The trouble with a data-dependent Fed – BCA Research
The bond market is selling off again on the most recent round of the Fed’s quantitative easing exit strategy speculation, according to BCA Research, which has seen this movie before and we’ll see it again.
Despite that fact that US GDP has been remarkably stable since the end of the Great Recession, market expectations about growth have been far more volatile. We have argued in past Insights that one of the reasons for this is that whenever growth hovers below 2%, any poor data reignites recession fears. A data-dependent Fed reinforces this dynamic. With the Fed’s current tightening threshold for unemployment at 6.5%, investors have done the math: 100,000 monthly job gains keeps the Fed on a zero rate path combined with continued QE, but 180,000 does not.
Hence, it should be no surprise that uncertainty regarding the Fed’s prospective policy path has risen in response to upward revisions to recent payroll numbers and other signs of stronger economic data elsewhere.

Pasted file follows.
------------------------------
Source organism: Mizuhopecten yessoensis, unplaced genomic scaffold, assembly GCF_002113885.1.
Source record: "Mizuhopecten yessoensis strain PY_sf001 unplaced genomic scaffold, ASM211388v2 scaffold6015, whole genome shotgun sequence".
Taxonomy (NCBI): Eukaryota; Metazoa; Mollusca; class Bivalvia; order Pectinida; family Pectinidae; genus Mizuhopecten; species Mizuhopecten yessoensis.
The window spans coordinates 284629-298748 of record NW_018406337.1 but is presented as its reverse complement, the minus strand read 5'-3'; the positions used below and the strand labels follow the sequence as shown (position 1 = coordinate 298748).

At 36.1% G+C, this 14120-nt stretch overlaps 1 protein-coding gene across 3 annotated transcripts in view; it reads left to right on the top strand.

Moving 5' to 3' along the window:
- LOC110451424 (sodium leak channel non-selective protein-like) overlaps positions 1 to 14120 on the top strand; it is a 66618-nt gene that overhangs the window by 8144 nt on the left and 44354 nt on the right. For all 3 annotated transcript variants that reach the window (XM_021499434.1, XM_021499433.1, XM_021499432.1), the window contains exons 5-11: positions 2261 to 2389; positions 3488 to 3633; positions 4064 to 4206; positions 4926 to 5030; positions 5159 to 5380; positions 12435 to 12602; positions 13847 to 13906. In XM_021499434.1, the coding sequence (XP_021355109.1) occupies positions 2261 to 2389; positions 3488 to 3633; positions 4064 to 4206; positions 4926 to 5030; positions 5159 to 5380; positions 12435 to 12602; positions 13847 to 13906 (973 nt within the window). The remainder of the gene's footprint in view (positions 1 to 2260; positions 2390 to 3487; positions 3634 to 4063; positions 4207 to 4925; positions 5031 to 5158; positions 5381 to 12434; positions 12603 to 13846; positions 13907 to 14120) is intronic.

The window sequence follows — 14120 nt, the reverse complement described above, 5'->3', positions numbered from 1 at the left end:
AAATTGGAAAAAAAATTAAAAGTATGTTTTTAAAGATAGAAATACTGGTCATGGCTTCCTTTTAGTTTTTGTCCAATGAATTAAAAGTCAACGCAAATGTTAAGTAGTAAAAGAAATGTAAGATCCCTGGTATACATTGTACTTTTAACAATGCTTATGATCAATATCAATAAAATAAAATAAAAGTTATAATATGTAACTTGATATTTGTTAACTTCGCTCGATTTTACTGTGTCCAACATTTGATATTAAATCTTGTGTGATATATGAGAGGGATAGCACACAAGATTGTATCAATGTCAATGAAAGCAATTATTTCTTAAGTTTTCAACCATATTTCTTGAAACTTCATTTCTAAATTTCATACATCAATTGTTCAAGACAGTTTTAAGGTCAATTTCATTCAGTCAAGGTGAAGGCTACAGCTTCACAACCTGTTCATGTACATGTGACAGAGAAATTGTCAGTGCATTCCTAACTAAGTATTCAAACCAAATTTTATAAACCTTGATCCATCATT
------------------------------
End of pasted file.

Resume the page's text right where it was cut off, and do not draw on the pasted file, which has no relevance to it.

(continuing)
Extrapolating the underlying trend in growth will remain challenging due to the impact of the federal sequesters and possible seasonal weakness similar to the pattern observed over the past three years.
This underscores why telegraphing the short-term path of Treasury yields remains challenging. However, our view remains that growth will return to an above-trend pace later this year: Treasury yields should be sustainably and significantly higher on a 12-month investment horizon.
This post was originally published by the BCA Research blog.